With a rise in the exchange of ideas and culture throughout the world, globalisation is more apparent, and the business world is becoming a smaller place.
By comparing the culture and business styles in Russia, China and the UK, we can see the fundamental differences in how they affect employees and their attitude to management at work and how society has shaped this.
1. Cultural Differences
We are defined by the culture we grew up in. The beliefs, experiences, stories, and values we absorb, form the way we see the world.
What is true for one society can differ considerably for another, and that’s what makes the world so diverse, vibrant and sometimes challenging.
Patriotism, connections to agriculture and building a sense of community are central to Russian values. The word Dusha encapsulates the feeling of belonging to the Russian culture and way of life. Food is an integral part of the Russian family with life being viewed through philosophical and spiritual terms. Russians are proud of their culture and business achievements and value a strong and confident demeanour.
A harmonious society is at the heart of Chinese culture. A combination of philosophical and ethical teachings (Confucianism) have been established in China for centuries. These include – being polite and courteous, humbleness and modesty, respect for elders and those in senior positions.
The British are known for their politeness and ironic humour as a nation and the diversity of people, food and culture. They pride themselves on a culture built on freedom, equality, and tolerance. The British are known too for their love of sport and a sense of fair play in competition and business relationships.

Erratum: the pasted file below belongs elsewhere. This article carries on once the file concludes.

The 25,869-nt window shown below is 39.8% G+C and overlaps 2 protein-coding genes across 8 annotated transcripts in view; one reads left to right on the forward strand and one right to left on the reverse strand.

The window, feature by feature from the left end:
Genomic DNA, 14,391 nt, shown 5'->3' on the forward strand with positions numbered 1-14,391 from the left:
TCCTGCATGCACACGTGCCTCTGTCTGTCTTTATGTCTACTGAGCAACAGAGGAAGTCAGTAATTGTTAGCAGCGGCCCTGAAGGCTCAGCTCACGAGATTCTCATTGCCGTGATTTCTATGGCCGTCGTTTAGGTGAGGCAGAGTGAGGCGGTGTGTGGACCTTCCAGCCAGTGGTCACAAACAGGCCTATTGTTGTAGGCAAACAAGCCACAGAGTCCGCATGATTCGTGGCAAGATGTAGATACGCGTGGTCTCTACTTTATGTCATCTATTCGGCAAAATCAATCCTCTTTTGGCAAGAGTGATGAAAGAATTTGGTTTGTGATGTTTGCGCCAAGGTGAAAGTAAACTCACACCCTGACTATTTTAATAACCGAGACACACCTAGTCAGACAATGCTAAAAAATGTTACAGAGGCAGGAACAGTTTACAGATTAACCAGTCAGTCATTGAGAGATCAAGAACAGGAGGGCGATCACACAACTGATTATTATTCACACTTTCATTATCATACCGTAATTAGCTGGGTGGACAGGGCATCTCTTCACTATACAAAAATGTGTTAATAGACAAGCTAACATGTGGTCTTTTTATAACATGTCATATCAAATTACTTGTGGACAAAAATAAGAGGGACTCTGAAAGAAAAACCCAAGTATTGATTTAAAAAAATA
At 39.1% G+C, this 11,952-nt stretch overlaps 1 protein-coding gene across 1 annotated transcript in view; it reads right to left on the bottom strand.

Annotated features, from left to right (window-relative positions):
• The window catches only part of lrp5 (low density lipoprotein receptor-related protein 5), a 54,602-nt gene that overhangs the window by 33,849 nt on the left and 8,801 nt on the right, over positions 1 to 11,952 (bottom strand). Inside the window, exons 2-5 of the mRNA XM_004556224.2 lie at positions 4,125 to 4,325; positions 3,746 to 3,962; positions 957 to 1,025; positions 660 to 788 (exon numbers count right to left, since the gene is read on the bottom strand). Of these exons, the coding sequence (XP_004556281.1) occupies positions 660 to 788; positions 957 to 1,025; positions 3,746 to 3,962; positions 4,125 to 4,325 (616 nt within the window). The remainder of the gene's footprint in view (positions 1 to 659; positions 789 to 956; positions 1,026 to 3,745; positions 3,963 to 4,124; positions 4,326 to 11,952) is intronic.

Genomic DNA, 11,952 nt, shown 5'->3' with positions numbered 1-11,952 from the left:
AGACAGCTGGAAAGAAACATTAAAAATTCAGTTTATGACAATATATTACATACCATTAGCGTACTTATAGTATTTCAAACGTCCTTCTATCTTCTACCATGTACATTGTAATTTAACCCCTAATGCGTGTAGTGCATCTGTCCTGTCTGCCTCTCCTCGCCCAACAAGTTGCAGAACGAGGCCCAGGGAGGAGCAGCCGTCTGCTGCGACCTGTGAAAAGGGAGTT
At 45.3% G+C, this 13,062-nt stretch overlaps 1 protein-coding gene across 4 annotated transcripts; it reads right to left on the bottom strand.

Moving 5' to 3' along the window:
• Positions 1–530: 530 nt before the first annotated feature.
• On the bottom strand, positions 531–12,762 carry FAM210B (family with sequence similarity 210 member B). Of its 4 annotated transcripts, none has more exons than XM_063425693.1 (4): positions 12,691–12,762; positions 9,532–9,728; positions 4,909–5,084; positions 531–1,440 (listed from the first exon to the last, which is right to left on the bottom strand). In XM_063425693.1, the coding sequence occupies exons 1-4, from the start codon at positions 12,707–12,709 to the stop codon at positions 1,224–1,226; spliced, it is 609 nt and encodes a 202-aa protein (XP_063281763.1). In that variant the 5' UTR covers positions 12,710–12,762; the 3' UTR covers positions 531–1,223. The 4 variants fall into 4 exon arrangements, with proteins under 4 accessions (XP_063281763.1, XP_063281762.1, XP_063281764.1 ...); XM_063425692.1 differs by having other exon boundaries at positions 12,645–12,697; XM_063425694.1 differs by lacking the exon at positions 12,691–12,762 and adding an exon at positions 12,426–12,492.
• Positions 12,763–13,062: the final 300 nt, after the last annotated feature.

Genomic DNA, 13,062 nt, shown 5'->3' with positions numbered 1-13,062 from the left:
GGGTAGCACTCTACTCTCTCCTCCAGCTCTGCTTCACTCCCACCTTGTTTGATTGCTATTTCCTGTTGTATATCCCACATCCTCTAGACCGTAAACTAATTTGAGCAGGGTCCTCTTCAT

2. Naming Conventions
One fundamental difference in the business culture of each country is in how employees address their management.
In Russia, there are strict rules around employees using the correct titles to acknowledge management.
· The first name and surname are most used these days and less frequently the first name and middle (patronymic name).
· In formal situations e.g. government organisations, all three names would be used when speaking about a superior. When speaking directly to a manager the first and middle name are used to show the difference in hierarchy and as a sign of respect.
In China, although titles and names are less rigid, there is a strict hierarchical culture which means employees don’t express themselves openly and are unable to criticise their managers. Addressing your manager by their professional title and last name conveys respect.
Although there is still a hierarchy in most companies in the UK, employees usually address their managers by their first name and managers address employees in the same way.
3. Management Styles
Overall, the management style in Russia is autocratic and direct. Firmness and dignity are valued and it’s unlikely that employees would openly challenge or disagree with a manager.
In Chinese business culture, there tends to be a defined gap between management and lower-level employees. To be a good leader is to be a person of inspiration and the use of Confucianism values means building happy and inclusive work environments for employees.
In the UK there is a more individualistic culture which means company employees can criticise and question management more freely. Having a good relationship with employees and leading a team effectively are important management skills.
As the business world evolves and younger generations lean towards a more relaxed way of working the question is, are formalities at work required?
Some people believe that holding onto formal titles and conventions puts a barrier between employees and management. This can mean management are less approachable and employees can’t or won’t voice their ideas freely, possibly affecting companies negatively leading to slower growth and less efficiency.
If an employee feels that they’re a genuine co-worker within the company, they may become more committed and work harder. When employees feel listened to and care about the company it succeeds.
Perhaps there is a way to merge old traditions and modern working cultures to move forward in a changing and much more connected world.